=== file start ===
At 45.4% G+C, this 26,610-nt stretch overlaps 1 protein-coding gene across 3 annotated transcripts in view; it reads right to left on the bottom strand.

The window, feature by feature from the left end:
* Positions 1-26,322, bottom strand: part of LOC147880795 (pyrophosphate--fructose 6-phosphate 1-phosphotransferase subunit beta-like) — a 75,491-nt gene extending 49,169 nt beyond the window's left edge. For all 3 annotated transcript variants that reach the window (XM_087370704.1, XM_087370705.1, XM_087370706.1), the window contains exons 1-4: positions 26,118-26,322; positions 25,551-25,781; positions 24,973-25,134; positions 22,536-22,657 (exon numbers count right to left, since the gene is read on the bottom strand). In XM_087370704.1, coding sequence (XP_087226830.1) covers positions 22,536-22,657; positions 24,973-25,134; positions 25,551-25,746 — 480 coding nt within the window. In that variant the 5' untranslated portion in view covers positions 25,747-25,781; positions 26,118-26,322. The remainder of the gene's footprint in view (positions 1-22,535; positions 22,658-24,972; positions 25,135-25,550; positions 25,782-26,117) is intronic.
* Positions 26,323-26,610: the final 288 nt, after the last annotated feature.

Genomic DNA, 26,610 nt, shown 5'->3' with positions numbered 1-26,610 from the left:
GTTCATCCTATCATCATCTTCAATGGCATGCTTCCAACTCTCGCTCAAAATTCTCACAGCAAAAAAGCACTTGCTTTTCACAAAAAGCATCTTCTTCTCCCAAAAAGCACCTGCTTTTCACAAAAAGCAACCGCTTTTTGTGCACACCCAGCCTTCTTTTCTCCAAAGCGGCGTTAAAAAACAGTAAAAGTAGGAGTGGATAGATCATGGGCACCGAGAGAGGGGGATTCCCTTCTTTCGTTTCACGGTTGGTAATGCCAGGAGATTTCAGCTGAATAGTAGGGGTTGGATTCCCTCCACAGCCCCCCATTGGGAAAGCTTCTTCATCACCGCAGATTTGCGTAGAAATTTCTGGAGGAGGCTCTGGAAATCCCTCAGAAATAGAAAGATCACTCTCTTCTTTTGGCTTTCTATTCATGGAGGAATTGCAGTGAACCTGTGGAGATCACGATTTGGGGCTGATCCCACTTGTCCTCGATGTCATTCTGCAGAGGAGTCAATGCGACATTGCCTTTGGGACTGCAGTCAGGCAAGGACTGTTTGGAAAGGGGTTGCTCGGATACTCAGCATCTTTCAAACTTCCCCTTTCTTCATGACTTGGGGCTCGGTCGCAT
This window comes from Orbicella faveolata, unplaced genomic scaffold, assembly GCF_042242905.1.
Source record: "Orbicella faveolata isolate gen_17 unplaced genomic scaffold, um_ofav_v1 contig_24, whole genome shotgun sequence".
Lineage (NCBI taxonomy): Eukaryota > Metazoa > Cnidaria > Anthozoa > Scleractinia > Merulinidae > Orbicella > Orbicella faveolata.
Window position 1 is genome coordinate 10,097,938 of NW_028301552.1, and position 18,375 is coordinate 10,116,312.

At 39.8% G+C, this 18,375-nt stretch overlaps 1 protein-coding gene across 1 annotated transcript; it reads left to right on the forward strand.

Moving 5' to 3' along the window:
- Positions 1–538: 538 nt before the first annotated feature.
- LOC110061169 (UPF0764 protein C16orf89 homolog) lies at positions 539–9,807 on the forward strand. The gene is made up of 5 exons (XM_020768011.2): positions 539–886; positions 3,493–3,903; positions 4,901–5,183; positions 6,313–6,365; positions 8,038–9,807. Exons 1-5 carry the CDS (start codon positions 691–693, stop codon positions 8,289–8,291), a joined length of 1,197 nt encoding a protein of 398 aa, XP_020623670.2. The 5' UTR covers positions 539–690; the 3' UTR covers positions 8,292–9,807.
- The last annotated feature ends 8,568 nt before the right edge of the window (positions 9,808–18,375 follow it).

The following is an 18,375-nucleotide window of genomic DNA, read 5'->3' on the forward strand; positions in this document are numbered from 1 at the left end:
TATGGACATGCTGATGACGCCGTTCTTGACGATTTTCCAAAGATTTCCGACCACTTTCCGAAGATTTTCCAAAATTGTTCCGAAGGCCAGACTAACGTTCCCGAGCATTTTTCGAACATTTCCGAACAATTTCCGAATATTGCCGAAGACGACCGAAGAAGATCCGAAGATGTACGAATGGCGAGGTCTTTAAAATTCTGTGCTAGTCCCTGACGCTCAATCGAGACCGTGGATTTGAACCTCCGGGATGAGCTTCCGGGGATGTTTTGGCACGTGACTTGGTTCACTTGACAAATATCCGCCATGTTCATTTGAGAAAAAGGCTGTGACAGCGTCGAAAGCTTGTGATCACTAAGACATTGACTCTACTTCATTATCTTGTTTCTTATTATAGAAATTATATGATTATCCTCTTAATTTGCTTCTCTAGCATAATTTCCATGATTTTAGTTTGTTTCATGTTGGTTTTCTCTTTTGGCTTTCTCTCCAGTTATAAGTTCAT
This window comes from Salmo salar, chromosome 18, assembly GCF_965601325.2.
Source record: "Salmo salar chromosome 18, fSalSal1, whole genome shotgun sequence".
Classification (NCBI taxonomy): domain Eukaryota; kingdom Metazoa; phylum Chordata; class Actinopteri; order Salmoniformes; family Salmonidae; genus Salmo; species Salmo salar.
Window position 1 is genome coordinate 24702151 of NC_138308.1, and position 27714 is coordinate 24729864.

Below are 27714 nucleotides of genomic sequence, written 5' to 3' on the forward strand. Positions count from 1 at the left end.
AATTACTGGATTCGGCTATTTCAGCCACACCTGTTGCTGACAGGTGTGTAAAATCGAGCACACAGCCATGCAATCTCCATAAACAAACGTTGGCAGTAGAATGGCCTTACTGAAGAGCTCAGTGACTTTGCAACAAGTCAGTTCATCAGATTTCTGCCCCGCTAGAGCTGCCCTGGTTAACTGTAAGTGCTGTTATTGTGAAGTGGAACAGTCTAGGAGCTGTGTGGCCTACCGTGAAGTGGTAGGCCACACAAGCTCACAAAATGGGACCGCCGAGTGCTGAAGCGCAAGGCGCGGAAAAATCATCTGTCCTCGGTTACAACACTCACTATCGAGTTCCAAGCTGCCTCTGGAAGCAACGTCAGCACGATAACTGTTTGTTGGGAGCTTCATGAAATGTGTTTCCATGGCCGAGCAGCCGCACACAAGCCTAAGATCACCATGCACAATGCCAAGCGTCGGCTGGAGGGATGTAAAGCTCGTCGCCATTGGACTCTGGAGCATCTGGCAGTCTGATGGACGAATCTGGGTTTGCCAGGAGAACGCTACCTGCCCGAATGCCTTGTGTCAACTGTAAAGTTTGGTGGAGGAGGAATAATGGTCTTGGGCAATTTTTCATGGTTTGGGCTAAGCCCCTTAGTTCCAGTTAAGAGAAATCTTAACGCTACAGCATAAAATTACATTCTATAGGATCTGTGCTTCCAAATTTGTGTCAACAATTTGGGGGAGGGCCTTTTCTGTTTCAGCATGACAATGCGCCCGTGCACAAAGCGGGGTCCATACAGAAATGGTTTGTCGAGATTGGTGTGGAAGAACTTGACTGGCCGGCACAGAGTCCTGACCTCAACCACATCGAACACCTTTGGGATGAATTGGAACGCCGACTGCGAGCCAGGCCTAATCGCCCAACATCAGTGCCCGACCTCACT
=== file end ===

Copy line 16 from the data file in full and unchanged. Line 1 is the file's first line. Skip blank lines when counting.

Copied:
The following is an 18,375-nucleotide window of genomic DNA, read 5'->3' on the forward strand; positions in this document are numbered from 1 at the left end: